It is Mercury’s fault(s)…

Post contributed by Valentina Galluzzi, INAF, Istituto di Astrofisica e Planetologia Spaziali (IAPS), Rome, Italy

Any celestial body that possesses a rigid crust, be it made of rock (e.g. terrestrial planets, asteroids) or ice (e.g. icy satellites), is subject to both endogenic and exogenic forces that cause the deformation of crustal materials. As a result of the mass movement, the brittle layers often break and slide along “planes” commonly known as faults. In particular, tensional, compressional and shear forces form normal, reverse and strike-slip faults, respectively. On Earth, plate tectonics is the main source of these stresses, being a balanced process that causes the lithospheric plates to diverge, converge and slide with respect to each other. On Mercury, there are no plates and therefore the tectonics work differently. Instead its surface is dominated by widespread lobate scarps, which are the surface expression of contractional thrust faults (i.e. reverse faults whose dip angle is less than 45°) and this small planet is in a state of global contraction.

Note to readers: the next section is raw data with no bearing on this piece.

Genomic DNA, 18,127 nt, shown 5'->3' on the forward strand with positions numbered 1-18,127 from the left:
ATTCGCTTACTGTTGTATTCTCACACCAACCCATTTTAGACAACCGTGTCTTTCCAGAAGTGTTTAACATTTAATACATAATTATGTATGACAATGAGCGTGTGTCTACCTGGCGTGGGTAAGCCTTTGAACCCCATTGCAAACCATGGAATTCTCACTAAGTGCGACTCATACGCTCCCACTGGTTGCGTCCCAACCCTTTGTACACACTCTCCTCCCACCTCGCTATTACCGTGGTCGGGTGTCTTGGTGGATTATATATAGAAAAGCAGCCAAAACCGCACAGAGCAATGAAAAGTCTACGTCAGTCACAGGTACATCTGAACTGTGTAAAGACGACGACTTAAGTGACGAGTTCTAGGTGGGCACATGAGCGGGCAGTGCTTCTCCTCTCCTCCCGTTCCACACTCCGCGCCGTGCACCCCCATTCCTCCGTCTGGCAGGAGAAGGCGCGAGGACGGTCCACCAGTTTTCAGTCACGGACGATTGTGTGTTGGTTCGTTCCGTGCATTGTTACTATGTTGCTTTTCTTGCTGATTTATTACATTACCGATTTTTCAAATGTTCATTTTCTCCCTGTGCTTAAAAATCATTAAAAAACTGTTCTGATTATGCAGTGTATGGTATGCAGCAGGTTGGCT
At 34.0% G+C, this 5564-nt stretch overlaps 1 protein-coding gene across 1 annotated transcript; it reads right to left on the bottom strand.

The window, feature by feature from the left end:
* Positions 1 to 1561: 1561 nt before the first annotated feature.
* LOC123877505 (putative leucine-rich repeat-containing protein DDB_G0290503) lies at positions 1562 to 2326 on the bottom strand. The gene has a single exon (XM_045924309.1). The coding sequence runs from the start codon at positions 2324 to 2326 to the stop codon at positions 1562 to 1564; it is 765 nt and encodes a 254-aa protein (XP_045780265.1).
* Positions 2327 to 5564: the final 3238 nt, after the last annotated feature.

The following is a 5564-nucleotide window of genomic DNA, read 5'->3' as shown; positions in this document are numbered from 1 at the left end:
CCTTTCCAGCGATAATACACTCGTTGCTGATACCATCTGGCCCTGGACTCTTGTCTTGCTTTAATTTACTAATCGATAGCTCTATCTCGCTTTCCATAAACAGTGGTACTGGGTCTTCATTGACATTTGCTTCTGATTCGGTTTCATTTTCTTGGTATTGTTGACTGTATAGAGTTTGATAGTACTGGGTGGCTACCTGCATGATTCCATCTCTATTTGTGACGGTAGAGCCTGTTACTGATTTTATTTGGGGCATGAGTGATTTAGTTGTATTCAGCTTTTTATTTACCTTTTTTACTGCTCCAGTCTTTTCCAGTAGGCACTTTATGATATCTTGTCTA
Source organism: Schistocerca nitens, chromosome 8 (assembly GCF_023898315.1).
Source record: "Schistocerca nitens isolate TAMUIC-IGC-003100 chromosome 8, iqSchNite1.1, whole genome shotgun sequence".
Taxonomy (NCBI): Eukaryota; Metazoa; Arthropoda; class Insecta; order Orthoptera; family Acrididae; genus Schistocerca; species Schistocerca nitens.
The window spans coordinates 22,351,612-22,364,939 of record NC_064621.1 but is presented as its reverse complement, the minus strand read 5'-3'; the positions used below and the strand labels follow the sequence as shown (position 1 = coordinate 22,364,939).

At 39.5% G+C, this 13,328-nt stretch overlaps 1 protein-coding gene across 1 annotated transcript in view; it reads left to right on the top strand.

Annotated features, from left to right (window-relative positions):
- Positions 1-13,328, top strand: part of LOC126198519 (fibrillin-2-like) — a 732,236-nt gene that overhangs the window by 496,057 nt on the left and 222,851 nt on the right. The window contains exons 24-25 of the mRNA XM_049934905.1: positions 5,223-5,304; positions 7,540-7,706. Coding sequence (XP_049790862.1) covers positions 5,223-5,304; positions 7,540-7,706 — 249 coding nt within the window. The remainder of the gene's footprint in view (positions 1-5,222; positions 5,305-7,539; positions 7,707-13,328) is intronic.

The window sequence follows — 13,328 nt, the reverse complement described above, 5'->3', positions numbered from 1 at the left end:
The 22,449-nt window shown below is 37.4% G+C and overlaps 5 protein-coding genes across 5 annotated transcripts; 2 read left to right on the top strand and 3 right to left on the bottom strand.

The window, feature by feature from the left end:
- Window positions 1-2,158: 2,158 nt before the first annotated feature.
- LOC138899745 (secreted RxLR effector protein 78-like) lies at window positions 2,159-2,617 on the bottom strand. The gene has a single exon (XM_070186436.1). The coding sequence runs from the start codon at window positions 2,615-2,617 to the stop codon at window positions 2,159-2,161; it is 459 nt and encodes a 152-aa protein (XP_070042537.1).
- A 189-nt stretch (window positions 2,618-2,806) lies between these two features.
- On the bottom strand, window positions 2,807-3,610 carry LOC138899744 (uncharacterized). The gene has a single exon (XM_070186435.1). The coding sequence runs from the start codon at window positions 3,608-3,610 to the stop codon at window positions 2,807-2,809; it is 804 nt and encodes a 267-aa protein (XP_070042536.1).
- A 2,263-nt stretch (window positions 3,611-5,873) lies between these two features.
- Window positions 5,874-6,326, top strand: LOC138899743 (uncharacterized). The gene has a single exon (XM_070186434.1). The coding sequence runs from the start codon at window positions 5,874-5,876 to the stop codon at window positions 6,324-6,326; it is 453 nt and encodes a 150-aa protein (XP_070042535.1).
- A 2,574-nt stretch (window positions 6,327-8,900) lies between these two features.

Image 1. Endeavour Rupes area on Mercury, image is centred at 37.5°N, 31.7°W. Top: MESSENGER MDIS High-Incidence angle basemap illuminated from the West (HIW) at 166 m/pixel. Bottom: MESSENGER global DEM v2 with a 665m grid [USGS Astrogeology Science Center] on HIW basemap, the purple to brown colour ramp represents low to high elevations, respectively. Endeavour Rupes scarp is high ~500 m. For scale, Holbein crater diameter is approximately 110 km.